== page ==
access + dynamic auto = access
access + dynamic desirable = access
access + trunk = traffic in the native VLAN will cross the link successfully but other VLAN’s traffic will not
dynamic auto + dynamic auto = access
dynamic auto + dynamic desirable = trunk
dynamic auto + trunk = trunk
Note: A trunk link will never be established if the interfaces at both ends of a trunk link were
Configured as the dynamic auto mode!
Below lists the 2 types of links in switched networks:
Access links: Belongs to only one VLAN at a time and only allows a single VLAN to be used across the link (directly connected hosts are communicating in one VLAN only). VLAN information associated with a frame is removed before the frame is forwarded out an access link. Hence hosts are unaware of the usage of VLAN and are just assumed in a broadcast domain. Connecting hosts and hubs.
Trunk links: Can be part of multiple VLANs at a time and able to carry traffic for multiple VLANs when VLANs span across multiple switches. They are point-to-point links between 2 switches, switch-router, or switch-host. They are not shown in the output of the show VLAN EXEC command. The term trunk was inspired by the telephone system trunks which carry multiple conversations at a time.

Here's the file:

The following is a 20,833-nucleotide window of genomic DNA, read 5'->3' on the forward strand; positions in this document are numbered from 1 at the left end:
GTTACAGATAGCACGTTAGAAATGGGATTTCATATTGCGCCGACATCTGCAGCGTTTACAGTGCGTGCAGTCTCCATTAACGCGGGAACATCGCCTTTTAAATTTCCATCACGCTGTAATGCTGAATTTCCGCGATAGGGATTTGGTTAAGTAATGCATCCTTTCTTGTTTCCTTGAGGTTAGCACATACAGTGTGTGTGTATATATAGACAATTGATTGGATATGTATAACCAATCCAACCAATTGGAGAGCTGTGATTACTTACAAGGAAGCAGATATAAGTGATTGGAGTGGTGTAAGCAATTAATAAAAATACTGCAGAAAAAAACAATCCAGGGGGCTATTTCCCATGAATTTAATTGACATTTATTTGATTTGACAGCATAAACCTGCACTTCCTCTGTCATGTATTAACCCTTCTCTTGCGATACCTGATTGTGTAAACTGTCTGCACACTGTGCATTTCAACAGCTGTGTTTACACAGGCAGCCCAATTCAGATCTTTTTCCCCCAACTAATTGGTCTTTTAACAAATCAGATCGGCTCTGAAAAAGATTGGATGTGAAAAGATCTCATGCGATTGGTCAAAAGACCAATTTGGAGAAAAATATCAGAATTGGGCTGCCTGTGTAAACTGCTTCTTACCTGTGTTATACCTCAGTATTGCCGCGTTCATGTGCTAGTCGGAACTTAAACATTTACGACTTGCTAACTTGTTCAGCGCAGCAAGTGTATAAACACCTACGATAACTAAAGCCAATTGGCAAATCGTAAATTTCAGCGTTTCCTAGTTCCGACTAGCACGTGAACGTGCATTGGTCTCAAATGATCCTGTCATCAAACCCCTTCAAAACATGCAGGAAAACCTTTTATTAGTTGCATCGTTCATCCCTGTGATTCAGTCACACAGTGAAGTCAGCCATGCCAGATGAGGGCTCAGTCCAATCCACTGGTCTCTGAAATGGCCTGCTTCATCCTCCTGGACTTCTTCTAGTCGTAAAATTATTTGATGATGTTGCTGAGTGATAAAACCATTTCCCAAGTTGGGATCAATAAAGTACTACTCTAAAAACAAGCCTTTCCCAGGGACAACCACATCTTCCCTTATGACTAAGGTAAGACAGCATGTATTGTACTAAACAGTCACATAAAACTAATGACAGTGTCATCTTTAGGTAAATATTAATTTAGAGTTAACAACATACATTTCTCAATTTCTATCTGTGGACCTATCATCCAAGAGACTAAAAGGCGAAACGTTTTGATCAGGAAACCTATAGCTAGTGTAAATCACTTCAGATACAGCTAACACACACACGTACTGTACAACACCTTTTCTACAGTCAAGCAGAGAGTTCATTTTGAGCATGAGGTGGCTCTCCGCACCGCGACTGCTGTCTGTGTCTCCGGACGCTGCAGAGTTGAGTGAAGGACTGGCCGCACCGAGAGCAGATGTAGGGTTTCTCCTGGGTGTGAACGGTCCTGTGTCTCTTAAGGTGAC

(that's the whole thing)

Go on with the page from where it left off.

You can join our upcoming Complete Switching Live Course
How to Configure VLAN:
Create a VLAN:
Switch(config)# interface FastEthernet0/1
Switch(config-if)# switchport mode access
Switch(config-if)# switchport access vlan X
Switch(config)# interface FastEthernet0/2
Switch(config-if)# switchport mode trunk
Let’s do practical using this Lab Design
1. Hostname and banner